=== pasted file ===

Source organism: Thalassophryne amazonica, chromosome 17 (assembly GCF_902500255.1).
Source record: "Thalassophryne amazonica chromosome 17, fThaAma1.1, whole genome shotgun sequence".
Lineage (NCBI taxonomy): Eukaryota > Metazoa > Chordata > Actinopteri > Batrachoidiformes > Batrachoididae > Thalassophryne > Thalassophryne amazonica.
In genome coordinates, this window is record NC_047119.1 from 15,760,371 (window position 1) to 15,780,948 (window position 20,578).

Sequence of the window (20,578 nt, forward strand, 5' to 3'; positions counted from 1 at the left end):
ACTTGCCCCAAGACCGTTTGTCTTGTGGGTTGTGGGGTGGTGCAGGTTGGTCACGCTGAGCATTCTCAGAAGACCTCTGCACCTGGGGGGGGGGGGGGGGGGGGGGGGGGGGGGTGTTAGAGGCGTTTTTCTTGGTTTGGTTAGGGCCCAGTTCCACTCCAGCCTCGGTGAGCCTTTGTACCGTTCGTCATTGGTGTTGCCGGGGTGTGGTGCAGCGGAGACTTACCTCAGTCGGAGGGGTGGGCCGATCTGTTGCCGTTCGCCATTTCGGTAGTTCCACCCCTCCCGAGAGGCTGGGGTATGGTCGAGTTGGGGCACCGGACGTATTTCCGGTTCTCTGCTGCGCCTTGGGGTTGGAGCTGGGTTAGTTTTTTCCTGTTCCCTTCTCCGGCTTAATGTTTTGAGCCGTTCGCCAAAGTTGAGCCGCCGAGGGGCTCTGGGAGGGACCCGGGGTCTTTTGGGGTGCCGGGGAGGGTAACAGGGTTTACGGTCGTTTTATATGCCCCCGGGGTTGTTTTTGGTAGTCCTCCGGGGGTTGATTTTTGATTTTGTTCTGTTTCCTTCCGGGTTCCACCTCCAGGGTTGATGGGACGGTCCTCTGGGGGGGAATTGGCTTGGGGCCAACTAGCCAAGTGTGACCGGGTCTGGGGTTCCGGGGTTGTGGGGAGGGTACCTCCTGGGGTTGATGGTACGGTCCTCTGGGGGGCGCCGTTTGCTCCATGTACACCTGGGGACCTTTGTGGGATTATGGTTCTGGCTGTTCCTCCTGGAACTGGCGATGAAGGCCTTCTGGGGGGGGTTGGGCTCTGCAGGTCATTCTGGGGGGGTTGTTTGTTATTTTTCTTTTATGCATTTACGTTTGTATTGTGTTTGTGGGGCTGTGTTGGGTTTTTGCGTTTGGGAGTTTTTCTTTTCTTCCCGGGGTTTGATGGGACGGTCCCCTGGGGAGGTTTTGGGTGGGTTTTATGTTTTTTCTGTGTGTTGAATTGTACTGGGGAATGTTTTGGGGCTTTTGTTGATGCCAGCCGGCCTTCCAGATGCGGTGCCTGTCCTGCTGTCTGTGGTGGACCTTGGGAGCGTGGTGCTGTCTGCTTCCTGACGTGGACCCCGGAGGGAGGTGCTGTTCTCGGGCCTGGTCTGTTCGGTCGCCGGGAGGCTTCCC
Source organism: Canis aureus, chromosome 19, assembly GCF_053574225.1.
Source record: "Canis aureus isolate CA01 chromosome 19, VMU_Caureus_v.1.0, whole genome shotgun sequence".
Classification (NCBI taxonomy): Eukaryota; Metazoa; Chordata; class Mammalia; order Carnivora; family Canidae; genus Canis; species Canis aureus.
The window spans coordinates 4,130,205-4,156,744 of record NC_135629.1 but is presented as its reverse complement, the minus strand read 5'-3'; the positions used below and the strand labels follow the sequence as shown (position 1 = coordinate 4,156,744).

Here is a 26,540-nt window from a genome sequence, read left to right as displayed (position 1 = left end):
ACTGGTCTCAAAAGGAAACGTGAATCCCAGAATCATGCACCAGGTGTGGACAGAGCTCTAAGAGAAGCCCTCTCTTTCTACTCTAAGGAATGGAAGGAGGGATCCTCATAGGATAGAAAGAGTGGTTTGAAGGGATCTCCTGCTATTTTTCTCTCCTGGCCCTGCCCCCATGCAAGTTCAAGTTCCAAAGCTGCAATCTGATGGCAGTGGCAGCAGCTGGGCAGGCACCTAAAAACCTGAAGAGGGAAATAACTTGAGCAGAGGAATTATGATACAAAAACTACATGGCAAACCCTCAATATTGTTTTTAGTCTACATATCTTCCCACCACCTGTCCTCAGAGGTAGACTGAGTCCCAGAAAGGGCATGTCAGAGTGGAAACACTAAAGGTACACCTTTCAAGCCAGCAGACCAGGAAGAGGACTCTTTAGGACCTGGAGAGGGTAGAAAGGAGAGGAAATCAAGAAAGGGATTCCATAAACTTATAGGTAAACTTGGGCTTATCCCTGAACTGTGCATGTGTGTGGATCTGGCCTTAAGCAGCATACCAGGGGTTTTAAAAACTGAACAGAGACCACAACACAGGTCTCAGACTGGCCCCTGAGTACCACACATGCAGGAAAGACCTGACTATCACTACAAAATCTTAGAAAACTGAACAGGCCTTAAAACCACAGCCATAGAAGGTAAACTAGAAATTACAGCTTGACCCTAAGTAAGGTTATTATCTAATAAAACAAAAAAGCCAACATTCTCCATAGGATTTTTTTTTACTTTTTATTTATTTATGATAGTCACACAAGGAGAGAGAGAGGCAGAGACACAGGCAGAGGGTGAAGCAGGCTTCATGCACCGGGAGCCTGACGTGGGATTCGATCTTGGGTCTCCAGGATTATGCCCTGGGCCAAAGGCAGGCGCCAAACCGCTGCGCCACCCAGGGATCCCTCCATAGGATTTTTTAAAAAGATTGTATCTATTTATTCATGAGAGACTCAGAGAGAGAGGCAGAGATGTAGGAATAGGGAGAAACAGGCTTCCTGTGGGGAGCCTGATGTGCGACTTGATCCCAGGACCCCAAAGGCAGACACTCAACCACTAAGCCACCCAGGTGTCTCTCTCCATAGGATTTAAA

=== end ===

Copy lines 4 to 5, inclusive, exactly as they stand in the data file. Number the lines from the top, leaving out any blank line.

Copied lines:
In genome coordinates, this window is record NC_047119.1 from 15,760,371 (window position 1) to 15,780,948 (window position 20,578).

Sequence of the window (20,578 nt, forward strand, 5' to 3'; positions counted from 1 at the left end):